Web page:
– Water well and use dried hay or straw to mulch in summers. This will help retain moisture in the heat.
– Add a thin layer or organic compost or manure every 15 days or use compost tea or liquid organic fertilisers for potted plants.
– pinch off new growth once the vine reach 10 feet height. This will encourage new branches which means a lot more vegetables. Repeat this once the new branches are big.
Luffa vine will quickly grow and spread its branches all around. Best is to have a plan to train it over the bamboo arch, on a trellis or a pergola or to simply tie a rope on a wall and let it find its way. Keep the fruit lifted from the soil to avoid rot and disease. Although, the vine is trouble free and hardly invites any bad bugs but if under attack, use natural ways to combat the problem.
The Pollinator’s Paradise
The stunning bright yellow large petal flowers not only create a beautiful contrast with deep green leaves but also attract bees all day long. Once these beautiful flowers begin to bloom, you will find all types of bees hovering over it. This is one of the natures wise ways of turning those flowers into fruit.
Luffa vines produces male and female flowers. Male flower stalk has multiple buds which open one after the other providing pollen to fertilise the female flowers all season long. Female flower has a little fruit attached to it. Our tiny
pollinator friends, stay busy from dawn till the afternoon to supply pollen from one flower to another, that turns flowers into fruits for us, while they indulge in the sweet nectar.
Harvest , Eat & Store
Pick your gourds when young and not too swollen with fibre. The vegetable usually grows up to 18 inches long and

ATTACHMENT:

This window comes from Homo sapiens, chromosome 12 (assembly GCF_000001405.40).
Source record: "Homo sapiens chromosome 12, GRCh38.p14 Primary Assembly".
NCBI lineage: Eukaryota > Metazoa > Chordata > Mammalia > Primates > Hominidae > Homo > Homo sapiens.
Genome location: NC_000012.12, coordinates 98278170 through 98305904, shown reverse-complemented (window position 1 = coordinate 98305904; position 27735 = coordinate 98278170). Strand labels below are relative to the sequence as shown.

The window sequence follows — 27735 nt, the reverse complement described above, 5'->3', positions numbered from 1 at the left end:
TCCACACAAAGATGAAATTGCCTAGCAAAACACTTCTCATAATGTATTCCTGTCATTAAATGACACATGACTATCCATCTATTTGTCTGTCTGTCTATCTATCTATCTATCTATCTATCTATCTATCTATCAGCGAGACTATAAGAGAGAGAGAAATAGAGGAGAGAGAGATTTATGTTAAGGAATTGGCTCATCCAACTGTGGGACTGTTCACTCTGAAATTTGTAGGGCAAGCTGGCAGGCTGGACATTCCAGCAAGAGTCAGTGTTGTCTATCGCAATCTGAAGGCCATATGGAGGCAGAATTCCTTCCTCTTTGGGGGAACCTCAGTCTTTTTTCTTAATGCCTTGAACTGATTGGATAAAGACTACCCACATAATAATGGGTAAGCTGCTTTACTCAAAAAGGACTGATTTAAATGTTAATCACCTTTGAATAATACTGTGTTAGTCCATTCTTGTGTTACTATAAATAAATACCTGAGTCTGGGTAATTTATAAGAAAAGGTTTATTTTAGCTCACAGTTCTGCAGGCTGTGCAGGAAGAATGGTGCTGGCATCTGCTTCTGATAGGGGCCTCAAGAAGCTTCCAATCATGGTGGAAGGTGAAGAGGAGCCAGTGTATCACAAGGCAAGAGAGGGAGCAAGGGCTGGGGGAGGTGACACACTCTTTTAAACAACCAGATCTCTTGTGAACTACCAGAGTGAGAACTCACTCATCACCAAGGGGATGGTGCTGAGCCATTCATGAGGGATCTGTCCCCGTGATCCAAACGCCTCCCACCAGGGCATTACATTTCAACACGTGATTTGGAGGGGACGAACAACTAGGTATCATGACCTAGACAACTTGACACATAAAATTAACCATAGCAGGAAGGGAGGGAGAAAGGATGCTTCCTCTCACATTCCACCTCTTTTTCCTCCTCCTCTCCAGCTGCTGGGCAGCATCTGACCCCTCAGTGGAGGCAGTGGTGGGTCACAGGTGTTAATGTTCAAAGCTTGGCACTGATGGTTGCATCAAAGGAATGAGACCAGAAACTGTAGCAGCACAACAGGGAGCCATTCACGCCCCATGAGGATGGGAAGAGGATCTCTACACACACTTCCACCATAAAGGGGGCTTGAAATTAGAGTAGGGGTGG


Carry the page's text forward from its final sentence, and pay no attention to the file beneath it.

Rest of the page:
I find it tastes best when it is 2 inches thick. Cut the stalk attached with the vegetable gently.
Wash it well and use a peeler to peel off the skin. I feel nostalgic when I think of Turai. The taste and smell of torai ki bhujiya that my mother makes takes over my senses. There are so many more ways to cook this versatile vegetable. Turn it into a bhaji, a curry , a pakora or cook it with lintels, meat or eggs. In Asian countries, luffa is used in soups also.
Store your extra harvest by washing, drying well and wrapping individual vegetables in brown paper and then refrigerating it for up to a week.
To make your very own home grown organic back scrubber, just let a few vegetables grow, swell with fibre and eventually turn brown , hollow and light in weight. Cut it off from the vine and remove the brown skin that will crack and come out easily revealing the magical scrubber inside.
Save, Share & Sow
This incredible over grown dry vegetable not only gives you a back scrubber or a sponge but also stores some highly productive seeds in it! Make a little hole at one end and shake the luffa to take out the seeds. Store them in a sterilised dried glass jar and keep it in a dark cabinet. Now that you have your own seeds, it is time for you to share it with others. It is a very good idea to sow the vines in slums and areas where the roofs needs to be cooled in summer.
I feel, there are so many lessons of life to be learned from this gracious vine. The secrets will unveil in front of you once you plant a seed with all your heart, visit it often, sit under its shade, enjoy its fruits and share.